The risk of becoming disabled is real; yet, Americans continue to underestimate that risk. According to the Council for Disability Awareness, 64% of wage earners believe they have a 2% or less chance of being disabled for three months or more during their working career. The actual odds for a current worker are about 30%. One-in-eight workers will be disabled for five years or more during their working careers.

And while disability insurance is designed to cover an employee's wages if they become disabled, most plans stop paying out when the worker turns 65. Philip Davis, president of Corporate Compensation Plans, Inc., says the prevalence of 401(k) plans has put millions of Americans at a potentially catastrophic risk because when disability occurs, 401(k) contributions stop.

"Sixty million Americans have banked their financial futures on the 401(k), but they're completely exposed to getting sick or having a serious accident," he says. "The result can be catastrophic losses in their retirement benefits at age 65 - the very time when payments from their disability insurance policies usually terminate."

Defined benefit plans guarantee monthly retirement payments for life and if employees became disabled, their plan contributions continue but, says Davis, "as we know, there are hardly any DB plans left today; they've all been replaced by 401(k)s, which are nothing more than a savings plan with a tax feature."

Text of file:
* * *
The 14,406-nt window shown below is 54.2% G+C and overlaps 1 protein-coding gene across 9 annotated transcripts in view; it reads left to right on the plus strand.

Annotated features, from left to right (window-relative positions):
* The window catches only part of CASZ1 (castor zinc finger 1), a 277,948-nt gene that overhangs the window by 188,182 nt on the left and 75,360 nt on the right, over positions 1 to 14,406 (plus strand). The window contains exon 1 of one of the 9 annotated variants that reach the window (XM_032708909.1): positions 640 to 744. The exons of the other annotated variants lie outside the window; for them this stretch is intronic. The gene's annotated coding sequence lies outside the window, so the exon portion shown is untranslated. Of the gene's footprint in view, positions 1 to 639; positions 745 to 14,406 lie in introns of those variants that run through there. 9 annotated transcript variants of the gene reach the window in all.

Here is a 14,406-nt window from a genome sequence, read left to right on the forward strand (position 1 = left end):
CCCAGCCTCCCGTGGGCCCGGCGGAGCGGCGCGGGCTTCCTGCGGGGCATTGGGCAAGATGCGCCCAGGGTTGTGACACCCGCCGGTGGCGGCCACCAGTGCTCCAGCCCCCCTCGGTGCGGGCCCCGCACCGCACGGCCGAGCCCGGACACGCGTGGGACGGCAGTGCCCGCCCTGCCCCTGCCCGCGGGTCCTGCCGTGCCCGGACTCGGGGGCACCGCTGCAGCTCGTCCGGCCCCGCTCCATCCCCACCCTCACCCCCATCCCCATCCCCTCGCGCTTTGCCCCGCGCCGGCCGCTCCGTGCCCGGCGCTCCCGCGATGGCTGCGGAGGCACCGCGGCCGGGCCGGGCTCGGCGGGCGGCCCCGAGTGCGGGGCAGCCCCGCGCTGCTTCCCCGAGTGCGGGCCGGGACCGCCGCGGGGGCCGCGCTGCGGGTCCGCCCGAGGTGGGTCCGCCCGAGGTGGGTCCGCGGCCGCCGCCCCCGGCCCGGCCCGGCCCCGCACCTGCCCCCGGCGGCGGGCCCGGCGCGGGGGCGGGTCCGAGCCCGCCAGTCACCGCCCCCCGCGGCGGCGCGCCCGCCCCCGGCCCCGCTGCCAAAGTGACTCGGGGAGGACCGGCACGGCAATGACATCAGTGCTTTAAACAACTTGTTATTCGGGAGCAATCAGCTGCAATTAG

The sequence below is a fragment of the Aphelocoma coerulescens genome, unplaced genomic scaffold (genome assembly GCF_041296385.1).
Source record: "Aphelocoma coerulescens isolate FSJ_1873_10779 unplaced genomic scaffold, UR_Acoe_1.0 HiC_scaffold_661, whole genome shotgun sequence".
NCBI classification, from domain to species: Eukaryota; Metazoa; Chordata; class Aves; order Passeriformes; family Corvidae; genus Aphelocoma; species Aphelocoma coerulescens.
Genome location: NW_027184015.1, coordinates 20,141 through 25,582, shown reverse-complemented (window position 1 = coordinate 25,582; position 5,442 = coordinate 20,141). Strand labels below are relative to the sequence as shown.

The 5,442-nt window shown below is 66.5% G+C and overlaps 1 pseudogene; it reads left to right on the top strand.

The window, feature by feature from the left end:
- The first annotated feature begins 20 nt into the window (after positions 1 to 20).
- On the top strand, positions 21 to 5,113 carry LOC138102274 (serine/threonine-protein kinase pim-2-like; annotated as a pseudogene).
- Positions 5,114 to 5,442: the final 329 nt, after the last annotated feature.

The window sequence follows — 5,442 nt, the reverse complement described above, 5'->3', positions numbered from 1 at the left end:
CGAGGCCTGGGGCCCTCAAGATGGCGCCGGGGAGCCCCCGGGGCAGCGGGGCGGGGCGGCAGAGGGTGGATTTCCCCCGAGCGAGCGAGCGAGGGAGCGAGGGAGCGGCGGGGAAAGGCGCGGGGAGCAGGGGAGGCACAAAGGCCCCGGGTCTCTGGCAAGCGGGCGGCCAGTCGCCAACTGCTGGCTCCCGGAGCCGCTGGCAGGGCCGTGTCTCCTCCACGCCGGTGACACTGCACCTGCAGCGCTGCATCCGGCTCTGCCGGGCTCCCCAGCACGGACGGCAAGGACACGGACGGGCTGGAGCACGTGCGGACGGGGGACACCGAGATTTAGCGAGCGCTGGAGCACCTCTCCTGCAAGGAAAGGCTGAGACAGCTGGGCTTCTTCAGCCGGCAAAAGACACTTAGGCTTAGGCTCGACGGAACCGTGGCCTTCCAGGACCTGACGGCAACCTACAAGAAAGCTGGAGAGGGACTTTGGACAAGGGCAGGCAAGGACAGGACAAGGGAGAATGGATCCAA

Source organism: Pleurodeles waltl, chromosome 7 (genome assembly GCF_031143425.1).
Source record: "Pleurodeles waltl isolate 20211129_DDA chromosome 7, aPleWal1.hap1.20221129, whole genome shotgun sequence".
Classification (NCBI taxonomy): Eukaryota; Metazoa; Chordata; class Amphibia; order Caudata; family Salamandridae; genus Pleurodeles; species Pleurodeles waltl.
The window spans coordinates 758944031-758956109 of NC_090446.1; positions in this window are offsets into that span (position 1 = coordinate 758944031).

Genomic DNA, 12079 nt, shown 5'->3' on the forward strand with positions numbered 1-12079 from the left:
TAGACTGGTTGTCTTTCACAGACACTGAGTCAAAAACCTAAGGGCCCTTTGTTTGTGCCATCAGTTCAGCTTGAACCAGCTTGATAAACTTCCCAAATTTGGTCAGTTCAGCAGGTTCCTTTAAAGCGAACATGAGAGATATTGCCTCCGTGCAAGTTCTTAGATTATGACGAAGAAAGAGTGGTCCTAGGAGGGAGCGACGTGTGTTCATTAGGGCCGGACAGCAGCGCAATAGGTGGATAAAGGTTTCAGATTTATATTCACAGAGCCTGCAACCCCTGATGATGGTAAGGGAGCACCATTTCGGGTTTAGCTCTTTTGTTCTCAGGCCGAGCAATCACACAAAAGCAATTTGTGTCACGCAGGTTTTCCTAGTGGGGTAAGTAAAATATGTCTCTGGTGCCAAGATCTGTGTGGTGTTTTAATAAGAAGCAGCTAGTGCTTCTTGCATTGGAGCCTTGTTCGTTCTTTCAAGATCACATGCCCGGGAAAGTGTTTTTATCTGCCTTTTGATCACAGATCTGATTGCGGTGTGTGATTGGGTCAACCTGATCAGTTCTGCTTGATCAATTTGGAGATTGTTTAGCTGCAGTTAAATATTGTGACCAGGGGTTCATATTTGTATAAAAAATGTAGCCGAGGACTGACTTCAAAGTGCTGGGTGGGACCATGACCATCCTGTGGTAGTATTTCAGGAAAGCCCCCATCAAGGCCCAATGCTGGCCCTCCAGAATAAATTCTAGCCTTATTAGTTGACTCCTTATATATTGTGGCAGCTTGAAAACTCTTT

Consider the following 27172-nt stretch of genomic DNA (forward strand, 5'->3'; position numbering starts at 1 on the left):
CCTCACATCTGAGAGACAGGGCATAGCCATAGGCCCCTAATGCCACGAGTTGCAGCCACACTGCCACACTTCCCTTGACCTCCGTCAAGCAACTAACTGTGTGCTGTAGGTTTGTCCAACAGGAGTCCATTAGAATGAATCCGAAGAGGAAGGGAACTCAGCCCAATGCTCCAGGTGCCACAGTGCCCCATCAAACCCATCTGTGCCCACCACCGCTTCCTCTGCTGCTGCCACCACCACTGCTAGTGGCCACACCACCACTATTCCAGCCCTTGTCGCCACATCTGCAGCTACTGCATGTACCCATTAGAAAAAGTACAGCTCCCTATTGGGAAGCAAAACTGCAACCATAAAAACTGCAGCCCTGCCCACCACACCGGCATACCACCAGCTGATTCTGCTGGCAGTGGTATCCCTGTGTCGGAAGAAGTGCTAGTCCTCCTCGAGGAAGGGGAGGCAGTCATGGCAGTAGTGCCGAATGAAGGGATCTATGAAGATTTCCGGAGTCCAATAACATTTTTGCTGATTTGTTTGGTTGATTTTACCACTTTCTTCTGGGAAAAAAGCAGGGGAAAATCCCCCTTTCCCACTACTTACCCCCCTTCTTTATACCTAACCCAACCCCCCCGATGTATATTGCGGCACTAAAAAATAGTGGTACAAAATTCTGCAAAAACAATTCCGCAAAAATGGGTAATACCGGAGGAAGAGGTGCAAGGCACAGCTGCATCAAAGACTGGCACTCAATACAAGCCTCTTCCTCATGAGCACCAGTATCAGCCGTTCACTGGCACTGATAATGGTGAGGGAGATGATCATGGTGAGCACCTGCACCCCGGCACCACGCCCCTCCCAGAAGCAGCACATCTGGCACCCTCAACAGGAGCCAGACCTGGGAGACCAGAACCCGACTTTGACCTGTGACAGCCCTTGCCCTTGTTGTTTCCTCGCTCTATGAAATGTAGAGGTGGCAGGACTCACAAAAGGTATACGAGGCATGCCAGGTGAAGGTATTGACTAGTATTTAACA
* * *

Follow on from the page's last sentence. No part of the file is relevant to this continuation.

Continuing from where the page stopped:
Two new disability insurance products have entered the market recently, both aimed to help workers maintain their retirement income in the event they become disabled. But the two products - one offered by Davis's Corporate Compensation Plans and the other offered by Pension Advisory Group - take different approaches. One offers a lump-sum payment 12 months after the disability occurs, while the other holds funds in trust until age 62 or 65.


Held in trust

Pension Advisory Group's product, called the Retirement Income Assurance Policy, makes deposits that mirror employees' 401(k) contributions to a bank trust account. The bank then purchases an annuity on an employee's behalf and holds the annuity until normal retirement age. It's a guaranteed issue product, with no individual underwriting for insurability. Employers pay the premiums, which are tax-deductible as a business expense. Because the product is written on a group insurance basis, the cost is significantly less than for a comparable individual contract.